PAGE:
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These 9 Steps Make Online Community Moderation Easy

In this article, we’ll talk about why community moderation is vital and how to become great at it.

By The Mighty Team

January 25, 2024

9 min read



    It would be so great if every community was just organically a safe and encouraging place to be.

    Well, the real world of online communities is a bit… um… messier. But the good news is, with a bit of work, your community can be that amazing place where people feel safe, know they belong, and can thrive.

    The secret is online community moderation. And by being proactive and setting up community moderation before you even need it, you’ve taken an important step toward making sure you’ve got a place your members will love.

    In this article, we’ll cover:

    • What community moderation is.

    • Why it's important.

    • How to implement a community moderation strategy.

    If you want more support in building your online community, come join OUR Mighty Community for free and meet other new and established community owners! We’d love to meet you. Join for free!


    What is community moderation?

    Community moderation is monitoring the activity of community members to ensure it aligns with a set of community guidelines. Moderators can usually flag content, remove or report it, and deal with the member who violated the guideline.

    Most online communities have the Host as the first moderator. But, as they grow, more moderators are often needed. Many communities rely on supermembers to assist Host(s) with moderation (either in a paid or volunteer capacity). And most community platforms also have features for members to take part in moderation.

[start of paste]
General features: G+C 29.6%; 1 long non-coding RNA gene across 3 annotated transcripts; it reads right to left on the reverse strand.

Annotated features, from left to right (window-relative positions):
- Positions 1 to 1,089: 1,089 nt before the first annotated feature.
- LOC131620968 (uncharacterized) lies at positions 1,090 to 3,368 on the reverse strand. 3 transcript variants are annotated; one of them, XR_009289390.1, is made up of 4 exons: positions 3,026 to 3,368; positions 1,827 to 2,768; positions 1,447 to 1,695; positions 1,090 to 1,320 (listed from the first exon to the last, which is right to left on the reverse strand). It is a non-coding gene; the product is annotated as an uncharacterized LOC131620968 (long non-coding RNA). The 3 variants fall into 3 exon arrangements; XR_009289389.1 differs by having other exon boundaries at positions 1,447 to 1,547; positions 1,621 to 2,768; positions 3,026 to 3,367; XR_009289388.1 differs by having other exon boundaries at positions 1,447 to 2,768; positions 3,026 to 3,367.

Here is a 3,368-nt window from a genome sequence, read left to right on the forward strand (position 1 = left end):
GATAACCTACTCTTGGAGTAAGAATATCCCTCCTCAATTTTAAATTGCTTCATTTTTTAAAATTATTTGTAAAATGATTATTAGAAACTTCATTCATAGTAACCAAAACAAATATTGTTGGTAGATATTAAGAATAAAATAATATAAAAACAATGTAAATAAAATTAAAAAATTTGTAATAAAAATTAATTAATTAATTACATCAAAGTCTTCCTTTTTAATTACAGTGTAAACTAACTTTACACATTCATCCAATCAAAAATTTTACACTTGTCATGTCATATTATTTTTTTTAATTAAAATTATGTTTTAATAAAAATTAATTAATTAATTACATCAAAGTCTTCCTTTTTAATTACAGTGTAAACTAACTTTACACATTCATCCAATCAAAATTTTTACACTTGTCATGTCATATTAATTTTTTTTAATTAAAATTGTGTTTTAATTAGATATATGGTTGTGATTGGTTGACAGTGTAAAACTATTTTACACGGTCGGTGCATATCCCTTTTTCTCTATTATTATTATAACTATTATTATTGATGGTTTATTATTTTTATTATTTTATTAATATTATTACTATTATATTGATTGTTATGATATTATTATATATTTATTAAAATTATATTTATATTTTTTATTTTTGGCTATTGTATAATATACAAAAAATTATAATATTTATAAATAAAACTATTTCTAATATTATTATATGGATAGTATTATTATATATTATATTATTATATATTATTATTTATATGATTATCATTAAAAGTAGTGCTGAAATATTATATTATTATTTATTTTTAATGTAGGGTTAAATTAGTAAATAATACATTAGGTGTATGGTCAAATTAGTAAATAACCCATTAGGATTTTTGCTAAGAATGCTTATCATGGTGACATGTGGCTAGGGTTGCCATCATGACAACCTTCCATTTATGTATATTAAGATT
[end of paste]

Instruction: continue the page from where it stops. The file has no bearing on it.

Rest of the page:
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    Mighty Networks - Challenge Fam - Feed Paired Dark

    Why do you need online community moderation?

    Wherever there's humans, there's conflict. And online communities are no different. Most of the time, people will be wonderful and respect each other. But problems do come up:

    • Sometimes it comes from actual trolls who are just out to cause trouble and attack people.

    • And sometimes, well-meaning members can get carried away in disagreements that can turn personal.

    When this happens, you want to know what to do to get your community back to harmony.

    Here are some reasons you need community moderation.

    • Creating a safe space: People who join a community have the right to feel safe there, either from direct or indirect attacks or aggression.

    • Making members accountable: Your members should know that they will be held accountable for the things they say and do, and act accordingly.

    • Handling disputes: When disputes happen, moderation can help resolve it quickly.

    • Getting rid of trolls: Unfortunately, there are some people who come in like a wrecking ball. Their only goal is to create chaos and hurt people, for whatever reason. You need a way to get rid of the trolls to protect the valuable seeds of trust and friendship that are growing in your community.

    • Combating spam: Even though spam isn't always harmful to members, it hurts the user experience of your community. It can make people less likely to sign on and engage.

    • Ensuring legal compliance: Moderators can prevent the sharing of illegal content.

    • Preventing misinformation: Moderation keeps your content quality high and can prevent spreading content that's not true.

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    What community moderation entails

    Here are some of the common actions that community moderation requires, both on the part of Hosts and moderators.

    Educating: Educating people on the community code of conduct is important for prevention.

    Enforcing guidelines: We'll talk below about setting guidelines. Moderation is an important part of making sure those guidelines are followed.

    Resolving conflict: A moderator's job is essential to resolving conflict in community.

    Monitoring member reports: A modern community platform will give you the ability to have members report content and users, and you'll need to follow up.